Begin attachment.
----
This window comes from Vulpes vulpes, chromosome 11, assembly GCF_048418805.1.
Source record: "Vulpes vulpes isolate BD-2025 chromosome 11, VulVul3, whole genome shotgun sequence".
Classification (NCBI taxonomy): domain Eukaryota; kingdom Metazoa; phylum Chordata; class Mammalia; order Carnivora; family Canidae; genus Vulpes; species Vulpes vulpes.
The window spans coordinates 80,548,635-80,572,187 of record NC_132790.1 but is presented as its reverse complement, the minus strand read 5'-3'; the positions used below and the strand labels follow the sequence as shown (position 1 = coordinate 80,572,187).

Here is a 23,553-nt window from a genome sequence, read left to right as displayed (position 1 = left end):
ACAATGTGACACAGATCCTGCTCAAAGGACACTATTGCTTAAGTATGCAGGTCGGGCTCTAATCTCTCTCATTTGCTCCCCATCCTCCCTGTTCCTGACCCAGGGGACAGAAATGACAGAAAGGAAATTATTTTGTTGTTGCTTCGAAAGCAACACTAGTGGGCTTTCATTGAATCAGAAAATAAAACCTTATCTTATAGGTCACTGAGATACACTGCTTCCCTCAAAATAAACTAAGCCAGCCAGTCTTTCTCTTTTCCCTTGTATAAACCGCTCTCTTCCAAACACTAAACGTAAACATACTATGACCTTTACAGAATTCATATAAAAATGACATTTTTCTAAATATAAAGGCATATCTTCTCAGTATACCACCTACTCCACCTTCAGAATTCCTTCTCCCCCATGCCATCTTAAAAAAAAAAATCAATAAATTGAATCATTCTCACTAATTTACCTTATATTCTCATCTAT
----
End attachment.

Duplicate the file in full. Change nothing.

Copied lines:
This window comes from Vulpes vulpes, chromosome 11, assembly GCF_048418805.1.
Source record: "Vulpes vulpes isolate BD-2025 chromosome 11, VulVul3, whole genome shotgun sequence".
Classification (NCBI taxonomy): domain Eukaryota; kingdom Metazoa; phylum Chordata; class Mammalia; order Carnivora; family Canidae; genus Vulpes; species Vulpes vulpes.
The window spans coordinates 80,548,635-80,572,187 of record NC_132790.1 but is presented as its reverse complement, the minus strand read 5'-3'; the positions used below and the strand labels follow the sequence as shown (position 1 = coordinate 80,572,187).

Here is a 23,553-nt window from a genome sequence, read left to right as displayed (position 1 = left end):
ACAATGTGACACAGATCCTGCTCAAAGGACACTATTGCTTAAGTATGCAGGTCGGGCTCTAATCTCTCTCATTTGCTCCCCATCCTCCCTGTTCCTGACCCAGGGGACAGAAATGACAGAAAGGAAATTATTTTGTTGTTGCTTCGAAAGCAACACTAGTGGGCTTTCATTGAATCAGAAAATAAAACCTTATCTTATAGGTCACTGAGATACACTGCTTCCCTCAAAATAAACTAAGCCAGCCAGTCTTTCTCTTTTCCCTTGTATAAACCGCTCTCTTCCAAACACTAAACGTAAACATACTATGACCTTTACAGAATTCATATAAAAATGACATTTTTCTAAATATAAAGGCATATCTTCTCAGTATACCACCTACTCCACCTTCAGAATTCCTTCTCCCCCATGCCATCTTAAAAAAAAAAATCAATAAATTGAATCATTCTCACTAATTTACCTTATATTCTCATCTAT